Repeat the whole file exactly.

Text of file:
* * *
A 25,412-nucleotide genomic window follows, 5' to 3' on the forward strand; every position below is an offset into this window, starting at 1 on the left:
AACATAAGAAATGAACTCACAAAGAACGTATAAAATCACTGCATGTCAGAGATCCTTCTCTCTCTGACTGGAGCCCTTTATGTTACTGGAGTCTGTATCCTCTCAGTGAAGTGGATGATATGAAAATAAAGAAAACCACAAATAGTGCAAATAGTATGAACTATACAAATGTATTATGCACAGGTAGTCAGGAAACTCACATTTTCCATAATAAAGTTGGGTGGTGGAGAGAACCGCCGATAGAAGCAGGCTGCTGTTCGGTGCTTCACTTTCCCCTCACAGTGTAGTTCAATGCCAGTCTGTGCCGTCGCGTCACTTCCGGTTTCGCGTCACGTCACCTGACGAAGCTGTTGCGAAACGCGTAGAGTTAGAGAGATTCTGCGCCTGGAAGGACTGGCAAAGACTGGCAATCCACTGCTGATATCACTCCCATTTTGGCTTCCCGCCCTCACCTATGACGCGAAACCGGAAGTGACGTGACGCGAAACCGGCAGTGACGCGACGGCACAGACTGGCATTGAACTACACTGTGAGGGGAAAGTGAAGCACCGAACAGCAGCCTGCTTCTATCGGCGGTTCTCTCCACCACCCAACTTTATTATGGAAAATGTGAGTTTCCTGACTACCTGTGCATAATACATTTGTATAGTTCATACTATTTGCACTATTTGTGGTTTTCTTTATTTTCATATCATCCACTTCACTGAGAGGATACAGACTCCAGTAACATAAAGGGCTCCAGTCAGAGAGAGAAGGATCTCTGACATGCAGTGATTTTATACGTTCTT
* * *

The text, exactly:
A 25,412-nucleotide genomic window follows, 5' to 3' on the forward strand; every position below is an offset into this window, starting at 1 on the left:
AACATAAGAAATGAACTCACAAAGAACGTATAAAATCACTGCATGTCAGAGATCCTTCTCTCTCTGACTGGAGCCCTTTATGTTACTGGAGTCTGTATCCTCTCAGTGAAGTGGATGATATGAAAATAAAGAAAACCACAAATAGTGCAAATAGTATGAACTATACAAATGTATTATGCACAGGTAGTCAGGAAACTCACATTTTCCATAATAAAGTTGGGTGGTGGAGAGAACCGCCGATAGAAGCAGGCTGCTGTTCGGTGCTTCACTTTCCCCTCACAGTGTAGTTCAATGCCAGTCTGTGCCGTCGCGTCACTTCCGGTTTCGCGTCACGTCACCTGACGAAGCTGTTGCGAAACGCGTAGAGTTAGAGAGATTCTGCGCCTGGAAGGACTGGCAAAGACTGGCAATCCACTGCTGATATCACTCCCATTTTGGCTTCCCGCCCTCACCTATGACGCGAAACCGGAAGTGACGTGACGCGAAACCGGCAGTGACGCGACGGCACAGACTGGCATTGAACTACACTGTGAGGGGAAAGTGAAGCACCGAACAGCAGCCTGCTTCTATCGGCGGTTCTCTCCACCACCCAACTTTATTATGGAAAATGTGAGTTTCCTGACTACCTGTGCATAATACATTTGTATAGTTCATACTATTTGCACTATTTGTGGTTTTCTTTATTTTCATATCATCCACTTCACTGAGAGGATACAGACTCCAGTAACATAAAGGGCTCCAGTCAGAGAGAGAAGGATCTCTGACATGCAGTGATTTTATACGTTCTT